Microsoft's Mobile Mess
If anyone attended, or tuned into Microsoft CEO Steve Ballmer's keynote
at the Consumer Electronics Show last night for news on Windows Mobile, they were surely disappointed, though probably not shocked.
With Windows Mobile 6.5 not due out until later this year and Windows Mobile 7 not likely before 2010, apparently there was little to say, other than the announcement of an agreement with Verizon Wireless to offer Live Search on all phones shipped by the carrier in the United States. Perhaps Ballmer is saving his arsenal of news for next month's annual Mobile World Congress in Barcelona where he is slated to speak?
There was no Zune Mobile platform at CES and the only new capability showcased by entertainment and device president Robbie Bach for Windows Mobile was the ability for users to organize their Netflix queues of television shows and movies from their devices and allow users to present those the Xbox.
Still, Microsoft has some key challenges to fix its "Mobile Mess." In the current issue of Redmond magazine, Mary Jo Foley offers some suggestions but, perhaps most pointedly, she suggests Microsoft has to get customers more excited about the future of Windows Mobile.
Last month's numbers from Gartner were not encouraging for Microsoft. Apple with its iPhone, and Research in Motion with a new cadre of Blackberries, clearly have the momentum on their side. For example, the market share of Windows Mobile for the third quarter dropped from 12.8 percent to 11.1 percent while RIM's share jumped from 9.7 percent to 15.9 percent. For the first time, iPhone sales out sold those of Windows Mobile, Gartner noted.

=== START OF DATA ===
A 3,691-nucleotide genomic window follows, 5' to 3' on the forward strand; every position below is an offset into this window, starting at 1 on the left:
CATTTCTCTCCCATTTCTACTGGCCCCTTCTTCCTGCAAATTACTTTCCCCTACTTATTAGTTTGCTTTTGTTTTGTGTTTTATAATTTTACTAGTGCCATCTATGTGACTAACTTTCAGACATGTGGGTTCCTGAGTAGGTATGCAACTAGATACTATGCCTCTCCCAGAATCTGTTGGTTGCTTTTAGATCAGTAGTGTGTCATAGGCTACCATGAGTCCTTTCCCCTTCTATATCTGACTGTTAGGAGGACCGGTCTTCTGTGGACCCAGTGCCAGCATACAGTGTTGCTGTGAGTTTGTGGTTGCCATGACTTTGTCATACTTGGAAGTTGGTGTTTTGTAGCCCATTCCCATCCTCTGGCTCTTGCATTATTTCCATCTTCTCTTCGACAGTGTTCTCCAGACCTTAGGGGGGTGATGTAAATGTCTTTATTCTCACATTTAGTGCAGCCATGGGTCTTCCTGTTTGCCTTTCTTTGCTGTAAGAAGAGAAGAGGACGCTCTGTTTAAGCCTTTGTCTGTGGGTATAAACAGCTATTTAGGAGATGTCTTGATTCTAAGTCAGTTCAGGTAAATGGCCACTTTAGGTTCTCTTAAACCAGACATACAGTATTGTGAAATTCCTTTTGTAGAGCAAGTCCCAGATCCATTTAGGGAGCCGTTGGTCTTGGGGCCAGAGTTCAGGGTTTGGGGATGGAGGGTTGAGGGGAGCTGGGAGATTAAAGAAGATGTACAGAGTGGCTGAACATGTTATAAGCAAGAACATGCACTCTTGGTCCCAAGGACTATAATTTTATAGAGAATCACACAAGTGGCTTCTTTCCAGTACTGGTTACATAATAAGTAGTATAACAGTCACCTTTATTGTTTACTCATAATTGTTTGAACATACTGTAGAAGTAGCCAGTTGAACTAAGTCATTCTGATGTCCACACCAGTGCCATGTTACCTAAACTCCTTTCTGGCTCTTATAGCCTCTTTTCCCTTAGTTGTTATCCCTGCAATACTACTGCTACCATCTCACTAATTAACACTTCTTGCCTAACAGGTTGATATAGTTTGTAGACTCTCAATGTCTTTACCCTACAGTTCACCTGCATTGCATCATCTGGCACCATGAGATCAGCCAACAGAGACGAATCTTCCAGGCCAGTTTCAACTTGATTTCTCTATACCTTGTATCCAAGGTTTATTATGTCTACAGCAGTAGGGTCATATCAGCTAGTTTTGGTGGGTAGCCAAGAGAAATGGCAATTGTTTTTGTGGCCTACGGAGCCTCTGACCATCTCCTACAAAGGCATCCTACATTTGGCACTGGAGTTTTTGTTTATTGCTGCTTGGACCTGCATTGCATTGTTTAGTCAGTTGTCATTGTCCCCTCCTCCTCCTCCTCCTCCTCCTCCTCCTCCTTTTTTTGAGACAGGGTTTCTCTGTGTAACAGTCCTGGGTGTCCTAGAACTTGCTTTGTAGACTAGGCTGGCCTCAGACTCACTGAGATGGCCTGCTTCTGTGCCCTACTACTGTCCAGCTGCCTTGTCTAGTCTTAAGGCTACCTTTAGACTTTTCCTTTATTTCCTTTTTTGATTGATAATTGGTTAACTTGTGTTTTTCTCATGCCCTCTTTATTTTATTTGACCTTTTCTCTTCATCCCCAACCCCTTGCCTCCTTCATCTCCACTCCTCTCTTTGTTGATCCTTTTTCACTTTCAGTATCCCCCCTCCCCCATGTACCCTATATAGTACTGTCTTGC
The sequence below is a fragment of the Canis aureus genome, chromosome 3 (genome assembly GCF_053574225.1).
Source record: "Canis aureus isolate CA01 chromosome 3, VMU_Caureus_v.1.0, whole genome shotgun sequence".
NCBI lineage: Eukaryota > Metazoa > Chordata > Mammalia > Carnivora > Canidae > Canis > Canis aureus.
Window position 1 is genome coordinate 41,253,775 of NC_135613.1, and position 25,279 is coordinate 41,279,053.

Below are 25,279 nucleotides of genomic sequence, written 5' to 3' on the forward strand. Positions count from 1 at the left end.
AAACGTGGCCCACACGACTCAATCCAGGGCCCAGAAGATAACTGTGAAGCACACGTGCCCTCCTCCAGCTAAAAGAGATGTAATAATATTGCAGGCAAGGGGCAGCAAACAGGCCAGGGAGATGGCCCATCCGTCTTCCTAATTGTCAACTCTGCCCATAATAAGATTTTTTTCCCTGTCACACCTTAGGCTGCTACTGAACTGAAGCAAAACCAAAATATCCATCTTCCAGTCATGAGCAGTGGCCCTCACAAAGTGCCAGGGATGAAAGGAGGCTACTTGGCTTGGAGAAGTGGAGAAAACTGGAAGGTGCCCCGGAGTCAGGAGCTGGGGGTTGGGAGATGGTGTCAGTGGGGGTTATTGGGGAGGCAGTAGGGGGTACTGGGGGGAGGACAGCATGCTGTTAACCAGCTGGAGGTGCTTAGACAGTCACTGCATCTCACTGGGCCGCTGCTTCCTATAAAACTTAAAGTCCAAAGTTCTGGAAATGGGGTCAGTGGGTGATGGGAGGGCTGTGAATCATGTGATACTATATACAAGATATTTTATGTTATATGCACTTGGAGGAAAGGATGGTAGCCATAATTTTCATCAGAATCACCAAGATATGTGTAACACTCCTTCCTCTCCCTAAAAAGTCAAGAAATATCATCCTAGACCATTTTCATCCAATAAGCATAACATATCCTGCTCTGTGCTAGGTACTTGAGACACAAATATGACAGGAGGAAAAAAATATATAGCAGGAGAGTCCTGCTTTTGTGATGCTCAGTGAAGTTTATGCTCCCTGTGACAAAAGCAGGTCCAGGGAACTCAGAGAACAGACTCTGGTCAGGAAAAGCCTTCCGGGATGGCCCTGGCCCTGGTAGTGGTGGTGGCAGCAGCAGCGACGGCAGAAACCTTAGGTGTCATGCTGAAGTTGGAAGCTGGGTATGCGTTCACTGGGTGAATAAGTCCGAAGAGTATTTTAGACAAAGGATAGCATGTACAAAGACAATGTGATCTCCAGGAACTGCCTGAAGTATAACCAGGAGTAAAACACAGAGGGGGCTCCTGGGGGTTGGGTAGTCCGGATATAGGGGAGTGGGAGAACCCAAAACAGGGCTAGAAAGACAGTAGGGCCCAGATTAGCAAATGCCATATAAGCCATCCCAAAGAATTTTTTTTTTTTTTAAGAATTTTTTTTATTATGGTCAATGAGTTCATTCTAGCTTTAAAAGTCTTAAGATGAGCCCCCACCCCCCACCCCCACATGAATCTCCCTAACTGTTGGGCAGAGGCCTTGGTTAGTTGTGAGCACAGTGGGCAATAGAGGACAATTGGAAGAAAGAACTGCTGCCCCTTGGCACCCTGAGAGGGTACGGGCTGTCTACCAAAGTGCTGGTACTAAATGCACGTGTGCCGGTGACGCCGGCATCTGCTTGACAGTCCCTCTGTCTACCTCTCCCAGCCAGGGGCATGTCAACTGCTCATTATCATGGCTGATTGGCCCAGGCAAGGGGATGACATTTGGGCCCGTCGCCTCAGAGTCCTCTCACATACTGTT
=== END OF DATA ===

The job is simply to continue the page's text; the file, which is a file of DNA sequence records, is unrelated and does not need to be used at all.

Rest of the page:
That's not to say Microsoft's Windows Mobile business is all shabby. Millions of devices are shipping on Windows Mobile and there is no sign that that's falling off a cliff. In singing the praises of Windows Mobile, Ballmer last night pointed out that there are 11 mobile phones that have sold one million or more units, and that suppliers have released 30 million new Windows Mobile-based phones over the past year. But by Ballmer's own account, a billion mobile phones are shipped each year, half of them are smart phones.
Nevertheless it's Apple, RIM and Google with its Android platform, that are showing the growth, and appear to be getting all the love from developers these days. Apple's App Store, released this summer, clearly has reshuffled the deck. Perhaps first Microsoft needs to capitalize on the eroding market share of Symbian and Palm.
Microsoft's strategy to bridge PCs, the Web and phones through its Windows Live services is a compelling goal. But that strategy clearly will need to play beyond Windows Mobile. For those who are developing to Windows Mobile, what's your take? What's the case for developing to Windows Mobile? I'd like to hear your issues as well as your success stories. Drop me a line at firstname.lastname@example.org
Posted by Jeffrey Schwartz on 01/08/2009 at 1:15 PM